The Massachusetts Supreme Judicial Court has noted that the statute has "fallen into a very comprehensive desuetude,"6 it cannot be dismissed as a mere anachronism. Apparently, the last prosecution under this statutes was over 30 years ago in Commonwealth v. Stowell, 389 Mass. 171, 176 (1983).
Section 750.30 of the Michigan Compiled laws defines adultery as “the sexual intercourse of 2 persons, either of whom is married to a third person.” In Michigan adultery is a felony-level crime, but it can only be prosecuted if the spouse who is being victimized by the adultery files a criminal complaint within a year of the offense.
In Michigan if prosecuted it is punishable by a maximum sentence of four years in prison and a $5,000 fine.
Minnesota Statute 609.36 defines adultery as “When a married woman has sexual intercourse with a man other than her husband, whether married or not, both are guilty of adultery.
Conviction can result in imprisonment for not more than one year or to payment of a fine of not more than $3,000, or both.
No prosecution shall be commenced under this statute except on complaint of the husband or the wife…after one year from the commission of the offense.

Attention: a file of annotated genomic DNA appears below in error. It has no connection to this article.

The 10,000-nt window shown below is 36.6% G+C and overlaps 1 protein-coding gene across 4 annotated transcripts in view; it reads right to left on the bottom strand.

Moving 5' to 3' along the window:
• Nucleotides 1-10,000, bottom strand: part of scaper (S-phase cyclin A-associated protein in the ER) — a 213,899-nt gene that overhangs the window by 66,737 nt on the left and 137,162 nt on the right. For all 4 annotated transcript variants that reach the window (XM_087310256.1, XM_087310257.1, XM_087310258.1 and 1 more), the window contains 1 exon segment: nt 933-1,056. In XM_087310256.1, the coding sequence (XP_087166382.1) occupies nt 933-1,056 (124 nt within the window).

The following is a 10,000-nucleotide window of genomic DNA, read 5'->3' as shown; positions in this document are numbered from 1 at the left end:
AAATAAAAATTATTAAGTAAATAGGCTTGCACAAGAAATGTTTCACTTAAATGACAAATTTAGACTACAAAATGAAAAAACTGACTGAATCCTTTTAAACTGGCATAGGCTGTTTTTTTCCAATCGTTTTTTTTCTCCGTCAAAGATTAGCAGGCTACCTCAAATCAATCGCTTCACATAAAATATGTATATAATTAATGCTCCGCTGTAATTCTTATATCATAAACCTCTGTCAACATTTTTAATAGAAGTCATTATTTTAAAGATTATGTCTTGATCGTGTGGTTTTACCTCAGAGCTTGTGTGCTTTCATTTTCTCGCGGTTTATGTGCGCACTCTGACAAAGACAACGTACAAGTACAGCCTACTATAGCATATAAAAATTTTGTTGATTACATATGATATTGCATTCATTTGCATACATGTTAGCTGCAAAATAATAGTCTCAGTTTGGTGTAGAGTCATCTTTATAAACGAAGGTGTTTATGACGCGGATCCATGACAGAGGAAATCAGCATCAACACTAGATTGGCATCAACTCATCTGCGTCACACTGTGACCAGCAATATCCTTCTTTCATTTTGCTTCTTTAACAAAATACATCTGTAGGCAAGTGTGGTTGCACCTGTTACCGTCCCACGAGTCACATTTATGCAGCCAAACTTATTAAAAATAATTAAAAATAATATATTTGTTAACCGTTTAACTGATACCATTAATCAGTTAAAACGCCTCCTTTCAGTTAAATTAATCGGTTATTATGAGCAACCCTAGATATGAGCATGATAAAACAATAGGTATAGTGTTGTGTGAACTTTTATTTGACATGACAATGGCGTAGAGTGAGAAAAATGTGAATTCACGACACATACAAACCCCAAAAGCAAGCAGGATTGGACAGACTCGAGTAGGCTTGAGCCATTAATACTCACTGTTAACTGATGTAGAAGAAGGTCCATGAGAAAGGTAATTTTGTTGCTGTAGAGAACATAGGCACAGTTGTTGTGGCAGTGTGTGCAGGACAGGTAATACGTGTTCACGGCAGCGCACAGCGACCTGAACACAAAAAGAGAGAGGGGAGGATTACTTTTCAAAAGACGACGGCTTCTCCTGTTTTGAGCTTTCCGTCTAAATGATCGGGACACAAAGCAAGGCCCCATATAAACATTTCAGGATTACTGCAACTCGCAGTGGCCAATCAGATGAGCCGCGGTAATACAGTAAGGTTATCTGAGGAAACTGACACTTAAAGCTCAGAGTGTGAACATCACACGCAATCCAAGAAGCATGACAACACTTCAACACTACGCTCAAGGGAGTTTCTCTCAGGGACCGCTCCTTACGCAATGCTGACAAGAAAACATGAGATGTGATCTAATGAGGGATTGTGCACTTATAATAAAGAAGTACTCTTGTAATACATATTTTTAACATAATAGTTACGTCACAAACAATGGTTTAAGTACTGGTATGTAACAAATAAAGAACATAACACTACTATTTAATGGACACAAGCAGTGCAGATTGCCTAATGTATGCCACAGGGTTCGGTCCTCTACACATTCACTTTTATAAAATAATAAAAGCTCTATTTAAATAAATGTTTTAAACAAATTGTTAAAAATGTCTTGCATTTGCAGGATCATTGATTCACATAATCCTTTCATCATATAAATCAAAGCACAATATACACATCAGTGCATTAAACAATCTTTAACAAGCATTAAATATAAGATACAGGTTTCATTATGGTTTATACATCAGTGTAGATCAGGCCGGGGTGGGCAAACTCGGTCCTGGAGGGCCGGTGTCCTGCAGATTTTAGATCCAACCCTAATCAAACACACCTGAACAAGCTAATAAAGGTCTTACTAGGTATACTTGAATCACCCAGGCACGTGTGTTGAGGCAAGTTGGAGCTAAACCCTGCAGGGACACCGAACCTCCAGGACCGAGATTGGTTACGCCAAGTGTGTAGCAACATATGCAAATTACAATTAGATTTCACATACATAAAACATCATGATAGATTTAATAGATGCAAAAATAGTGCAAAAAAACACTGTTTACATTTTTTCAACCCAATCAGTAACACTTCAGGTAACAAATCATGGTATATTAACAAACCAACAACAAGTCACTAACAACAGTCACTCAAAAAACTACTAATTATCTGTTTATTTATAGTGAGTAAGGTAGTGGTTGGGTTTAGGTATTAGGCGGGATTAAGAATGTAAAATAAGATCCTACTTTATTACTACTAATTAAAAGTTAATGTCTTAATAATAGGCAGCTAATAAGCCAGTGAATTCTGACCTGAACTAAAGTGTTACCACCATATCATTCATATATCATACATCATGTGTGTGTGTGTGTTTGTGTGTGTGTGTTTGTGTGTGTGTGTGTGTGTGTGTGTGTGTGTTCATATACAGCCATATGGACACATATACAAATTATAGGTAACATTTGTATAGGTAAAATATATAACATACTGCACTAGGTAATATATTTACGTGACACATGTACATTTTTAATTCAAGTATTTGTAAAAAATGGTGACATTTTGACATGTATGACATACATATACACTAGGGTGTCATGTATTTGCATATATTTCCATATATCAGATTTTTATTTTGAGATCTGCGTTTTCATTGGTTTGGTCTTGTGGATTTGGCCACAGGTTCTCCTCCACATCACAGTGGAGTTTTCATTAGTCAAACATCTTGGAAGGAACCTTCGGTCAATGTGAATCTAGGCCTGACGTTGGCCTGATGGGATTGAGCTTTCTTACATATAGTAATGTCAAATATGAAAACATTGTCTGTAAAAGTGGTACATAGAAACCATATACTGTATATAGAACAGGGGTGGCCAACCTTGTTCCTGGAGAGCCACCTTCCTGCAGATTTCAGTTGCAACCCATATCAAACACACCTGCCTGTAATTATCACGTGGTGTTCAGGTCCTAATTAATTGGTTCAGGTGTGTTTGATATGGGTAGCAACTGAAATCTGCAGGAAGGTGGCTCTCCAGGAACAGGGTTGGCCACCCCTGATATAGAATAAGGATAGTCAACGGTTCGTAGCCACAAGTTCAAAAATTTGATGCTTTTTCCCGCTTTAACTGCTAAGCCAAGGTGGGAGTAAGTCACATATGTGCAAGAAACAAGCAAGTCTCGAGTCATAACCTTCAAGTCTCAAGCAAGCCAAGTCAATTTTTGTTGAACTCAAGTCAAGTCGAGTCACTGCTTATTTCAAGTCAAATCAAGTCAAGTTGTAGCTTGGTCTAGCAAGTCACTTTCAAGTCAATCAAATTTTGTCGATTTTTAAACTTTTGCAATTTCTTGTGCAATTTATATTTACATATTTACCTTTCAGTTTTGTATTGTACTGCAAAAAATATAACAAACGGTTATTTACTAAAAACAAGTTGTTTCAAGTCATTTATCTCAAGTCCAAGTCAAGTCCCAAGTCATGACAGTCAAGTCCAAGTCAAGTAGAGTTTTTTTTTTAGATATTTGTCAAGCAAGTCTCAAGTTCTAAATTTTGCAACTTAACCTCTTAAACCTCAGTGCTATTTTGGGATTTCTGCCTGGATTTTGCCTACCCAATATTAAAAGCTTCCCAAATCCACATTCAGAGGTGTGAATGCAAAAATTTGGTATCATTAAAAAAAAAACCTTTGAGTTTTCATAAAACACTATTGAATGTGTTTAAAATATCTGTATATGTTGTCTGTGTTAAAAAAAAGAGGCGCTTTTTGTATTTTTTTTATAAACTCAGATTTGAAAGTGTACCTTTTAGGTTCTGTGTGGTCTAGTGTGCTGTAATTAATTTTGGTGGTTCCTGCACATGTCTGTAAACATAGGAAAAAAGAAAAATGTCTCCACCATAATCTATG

Under the Mississippi Code Section 97-29-1. Adultery and fornication; unlawful cohabitation states that is against the law “If any man and woman shall unlawfully cohabit, whether in adultery or fornication.
If prosecuted they can be fined in any sum not more than five hundred dollars each, and imprisoned in the county jail not more than six months.
Effective January 1, 2015, adultery is no longer be a crime in New Hampshire. Prior to that adultery was a class B misdemeanor.
Adultery, is still a class B misdemeanor in New York under section 255.17 of the state penal law, punishable by a fine of $500 or 90 days in jail. From my research it appears the law is rarely enforced and only about a dozen people have been charged since the 1970’s.